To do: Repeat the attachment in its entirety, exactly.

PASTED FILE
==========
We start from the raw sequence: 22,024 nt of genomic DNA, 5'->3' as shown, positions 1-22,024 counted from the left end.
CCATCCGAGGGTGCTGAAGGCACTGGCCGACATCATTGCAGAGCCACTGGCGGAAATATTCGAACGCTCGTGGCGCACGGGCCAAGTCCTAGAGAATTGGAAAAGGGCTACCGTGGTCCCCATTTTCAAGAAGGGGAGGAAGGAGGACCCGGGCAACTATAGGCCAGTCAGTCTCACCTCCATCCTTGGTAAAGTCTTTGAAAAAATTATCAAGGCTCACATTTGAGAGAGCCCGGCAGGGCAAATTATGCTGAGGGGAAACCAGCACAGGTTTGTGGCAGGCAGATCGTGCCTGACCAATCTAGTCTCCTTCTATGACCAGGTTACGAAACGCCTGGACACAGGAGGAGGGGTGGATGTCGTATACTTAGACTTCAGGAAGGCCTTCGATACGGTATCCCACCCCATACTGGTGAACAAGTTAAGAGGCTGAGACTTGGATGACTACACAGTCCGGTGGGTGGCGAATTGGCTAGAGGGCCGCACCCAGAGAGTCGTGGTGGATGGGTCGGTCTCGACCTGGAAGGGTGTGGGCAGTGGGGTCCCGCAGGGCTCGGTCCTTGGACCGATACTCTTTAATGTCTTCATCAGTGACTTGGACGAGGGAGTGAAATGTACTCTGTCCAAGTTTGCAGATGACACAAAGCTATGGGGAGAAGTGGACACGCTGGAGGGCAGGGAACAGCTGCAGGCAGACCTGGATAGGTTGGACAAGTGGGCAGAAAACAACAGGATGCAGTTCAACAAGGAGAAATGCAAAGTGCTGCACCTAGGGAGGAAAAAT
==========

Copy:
We start from the raw sequence: 22,024 nt of genomic DNA, 5'->3' as shown, positions 1-22,024 counted from the left end.
CCATCCGAGGGTGCTGAAGGCACTGGCCGACATCATTGCAGAGCCACTGGCGGAAATATTCGAACGCTCGTGGCGCACGGGCCAAGTCCTAGAGAATTGGAAAAGGGCTACCGTGGTCCCCATTTTCAAGAAGGGGAGGAAGGAGGACCCGGGCAACTATAGGCCAGTCAGTCTCACCTCCATCCTTGGTAAAGTCTTTGAAAAAATTATCAAGGCTCACATTTGAGAGAGCCCGGCAGGGCAAATTATGCTGAGGGGAAACCAGCACAGGTTTGTGGCAGGCAGATCGTGCCTGACCAATCTAGTCTCCTTCTATGACCAGGTTACGAAACGCCTGGACACAGGAGGAGGGGTGGATGTCGTATACTTAGACTTCAGGAAGGCCTTCGATACGGTATCCCACCCCATACTGGTGAACAAGTTAAGAGGCTGAGACTTGGATGACTACACAGTCCGGTGGGTGGCGAATTGGCTAGAGGGCCGCACCCAGAGAGTCGTGGTGGATGGGTCGGTCTCGACCTGGAAGGGTGTGGGCAGTGGGGTCCCGCAGGGCTCGGTCCTTGGACCGATACTCTTTAATGTCTTCATCAGTGACTTGGACGAGGGAGTGAAATGTACTCTGTCCAAGTTTGCAGATGACACAAAGCTATGGGGAGAAGTGGACACGCTGGAGGGCAGGGAACAGCTGCAGGCAGACCTGGATAGGTTGGACAAGTGGGCAGAAAACAACAGGATGCAGTTCAACAAGGAGAAATGCAAAGTGCTGCACCTAGGGAGGAAAAAT